Tag Archives: parenting

Report links Cyberbullying and Suicide

Internet safety tips from the Ascentive team

Although the taunting of children by their peers always been a fact of life while one grows up, the growing popularity of the Internet in our society has escalated bullying to alarming proportions. Known as Cyberbullying, this type of bullying usually occurs when individuals utilize information and communication technologies to execute deliberate, repeated, and hostile actions intended to harm others. Whether it’s creating a fake social network member page to impersonate another child, transmitting harmful text messages or images, or posting malicious comments somewhere on the Internet, CyberBullying can seriously hurt a child. Mean comments, lies, embarrassing photos, videos, or malicious polls can be spread to a wide audience through texts, email or through posts on social networks. Some photos are even doctored with Photoshop to make them even more embarrassing and harmful.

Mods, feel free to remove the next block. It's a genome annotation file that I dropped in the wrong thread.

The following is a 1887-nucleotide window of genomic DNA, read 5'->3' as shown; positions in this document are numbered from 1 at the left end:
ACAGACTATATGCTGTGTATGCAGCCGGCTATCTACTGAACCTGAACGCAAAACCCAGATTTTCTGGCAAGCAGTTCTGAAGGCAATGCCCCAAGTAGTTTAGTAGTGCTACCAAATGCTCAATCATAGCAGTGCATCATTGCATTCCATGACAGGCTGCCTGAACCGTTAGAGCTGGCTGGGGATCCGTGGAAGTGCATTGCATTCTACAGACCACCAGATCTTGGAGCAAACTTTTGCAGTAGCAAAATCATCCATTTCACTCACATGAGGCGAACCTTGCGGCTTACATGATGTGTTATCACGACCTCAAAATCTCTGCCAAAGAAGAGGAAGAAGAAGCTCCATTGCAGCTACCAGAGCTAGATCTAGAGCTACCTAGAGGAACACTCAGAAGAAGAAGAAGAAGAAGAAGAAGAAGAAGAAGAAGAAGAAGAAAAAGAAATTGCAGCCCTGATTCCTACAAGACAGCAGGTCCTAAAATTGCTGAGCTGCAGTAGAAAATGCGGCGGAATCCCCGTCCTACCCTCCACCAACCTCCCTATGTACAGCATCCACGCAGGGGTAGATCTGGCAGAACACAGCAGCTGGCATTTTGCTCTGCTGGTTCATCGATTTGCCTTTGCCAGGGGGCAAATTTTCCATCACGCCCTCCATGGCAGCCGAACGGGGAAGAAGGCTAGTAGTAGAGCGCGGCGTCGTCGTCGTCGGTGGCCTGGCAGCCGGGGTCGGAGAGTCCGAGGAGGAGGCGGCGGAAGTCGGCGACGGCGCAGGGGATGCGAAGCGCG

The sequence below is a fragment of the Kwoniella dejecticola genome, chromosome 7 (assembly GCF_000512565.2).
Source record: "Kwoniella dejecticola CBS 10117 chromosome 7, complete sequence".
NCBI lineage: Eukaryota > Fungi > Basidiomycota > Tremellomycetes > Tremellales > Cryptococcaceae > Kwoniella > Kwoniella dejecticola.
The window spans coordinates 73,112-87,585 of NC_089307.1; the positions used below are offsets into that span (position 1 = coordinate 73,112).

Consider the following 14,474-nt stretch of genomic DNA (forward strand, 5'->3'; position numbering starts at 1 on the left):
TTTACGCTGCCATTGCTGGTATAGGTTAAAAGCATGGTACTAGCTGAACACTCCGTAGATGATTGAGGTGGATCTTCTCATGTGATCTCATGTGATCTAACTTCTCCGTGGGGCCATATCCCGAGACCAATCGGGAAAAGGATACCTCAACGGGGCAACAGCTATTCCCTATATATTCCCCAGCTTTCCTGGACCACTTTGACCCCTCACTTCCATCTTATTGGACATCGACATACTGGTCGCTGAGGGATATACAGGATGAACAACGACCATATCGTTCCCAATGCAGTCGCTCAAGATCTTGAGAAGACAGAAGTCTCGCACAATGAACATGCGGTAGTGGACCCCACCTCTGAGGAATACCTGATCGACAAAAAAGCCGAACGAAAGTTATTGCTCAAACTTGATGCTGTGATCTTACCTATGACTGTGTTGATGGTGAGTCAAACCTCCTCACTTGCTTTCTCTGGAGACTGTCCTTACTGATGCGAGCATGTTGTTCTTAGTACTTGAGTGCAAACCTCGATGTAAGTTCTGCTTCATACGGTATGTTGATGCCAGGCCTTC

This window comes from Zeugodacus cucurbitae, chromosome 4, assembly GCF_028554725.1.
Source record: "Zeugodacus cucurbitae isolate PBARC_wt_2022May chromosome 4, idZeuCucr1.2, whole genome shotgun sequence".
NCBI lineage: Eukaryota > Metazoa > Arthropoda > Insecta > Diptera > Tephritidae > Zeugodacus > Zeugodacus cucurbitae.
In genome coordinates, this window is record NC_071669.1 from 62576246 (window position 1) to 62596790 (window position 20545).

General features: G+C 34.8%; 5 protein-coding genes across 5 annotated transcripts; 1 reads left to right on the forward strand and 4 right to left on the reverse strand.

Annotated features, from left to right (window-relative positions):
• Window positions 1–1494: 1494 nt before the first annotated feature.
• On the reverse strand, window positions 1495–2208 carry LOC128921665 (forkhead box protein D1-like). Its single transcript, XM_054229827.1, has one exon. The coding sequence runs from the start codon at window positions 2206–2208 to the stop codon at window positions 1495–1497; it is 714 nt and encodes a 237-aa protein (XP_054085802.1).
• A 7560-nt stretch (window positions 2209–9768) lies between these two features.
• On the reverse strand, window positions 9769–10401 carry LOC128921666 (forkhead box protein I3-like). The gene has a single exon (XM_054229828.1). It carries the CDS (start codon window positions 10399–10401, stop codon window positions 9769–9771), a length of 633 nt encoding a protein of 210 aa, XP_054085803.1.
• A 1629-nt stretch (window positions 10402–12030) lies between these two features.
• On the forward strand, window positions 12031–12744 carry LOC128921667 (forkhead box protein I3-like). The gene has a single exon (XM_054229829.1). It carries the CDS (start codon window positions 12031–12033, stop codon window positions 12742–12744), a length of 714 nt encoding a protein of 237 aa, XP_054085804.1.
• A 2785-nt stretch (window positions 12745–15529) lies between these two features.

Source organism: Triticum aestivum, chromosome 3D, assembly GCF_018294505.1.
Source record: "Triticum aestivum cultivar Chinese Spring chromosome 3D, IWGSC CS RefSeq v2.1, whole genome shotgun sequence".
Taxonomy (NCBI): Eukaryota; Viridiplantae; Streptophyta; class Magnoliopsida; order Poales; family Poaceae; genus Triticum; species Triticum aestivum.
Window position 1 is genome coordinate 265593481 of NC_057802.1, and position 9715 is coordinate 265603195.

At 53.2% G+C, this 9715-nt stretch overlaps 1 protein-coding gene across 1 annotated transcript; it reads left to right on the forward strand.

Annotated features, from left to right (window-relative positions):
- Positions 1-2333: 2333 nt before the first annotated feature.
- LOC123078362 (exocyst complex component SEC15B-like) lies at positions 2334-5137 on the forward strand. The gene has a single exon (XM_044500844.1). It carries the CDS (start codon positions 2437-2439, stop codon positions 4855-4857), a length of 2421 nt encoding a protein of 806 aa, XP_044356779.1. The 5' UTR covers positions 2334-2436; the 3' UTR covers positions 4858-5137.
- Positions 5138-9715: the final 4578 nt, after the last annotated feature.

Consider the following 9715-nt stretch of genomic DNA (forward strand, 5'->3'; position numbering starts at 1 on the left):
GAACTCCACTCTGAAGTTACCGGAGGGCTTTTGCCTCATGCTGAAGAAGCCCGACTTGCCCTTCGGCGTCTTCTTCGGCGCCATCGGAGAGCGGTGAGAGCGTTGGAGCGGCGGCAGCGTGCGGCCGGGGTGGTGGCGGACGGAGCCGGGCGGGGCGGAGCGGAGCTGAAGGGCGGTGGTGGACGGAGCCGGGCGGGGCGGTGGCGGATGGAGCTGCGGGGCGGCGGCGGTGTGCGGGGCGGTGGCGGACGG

Even worse, studies are now connecting Cyberbullying and teen suicide. A report by Sameer Hinduja, Ph.D. and Justin W. Patchin, Ph.D of the Cyberbullying Research Center notes that victims of Cyberbullying were almost twice as likely to have attempted suicide when compared to children who have not experienced Cyberbullying at all.

So what can you do to prevent Cyberbullying?

Talk to your Child

The first and most crucial step to take to prevent CyberBullying is to talk to your child about it. Make sure they know CyberBullying is wrong, and explain your expectations for their behavior. Encourage your children to come to you immediately if anything gets out of hand, and make sure they know never to take revenge on a cyberbully.

Create a Code of Conduct

Warn your children that if they would not say something to someone in person, then they shouldn’t communicate it online. And remember to set guidelines for the use of their computers and cellphones.

Online Security

Remind your children to keep their passwords safe, and not to share anything private online. Have them create their email and IM accounts with you, and make sure they do not put their personal info in their profile or screen name.

Delete Suspicious Emails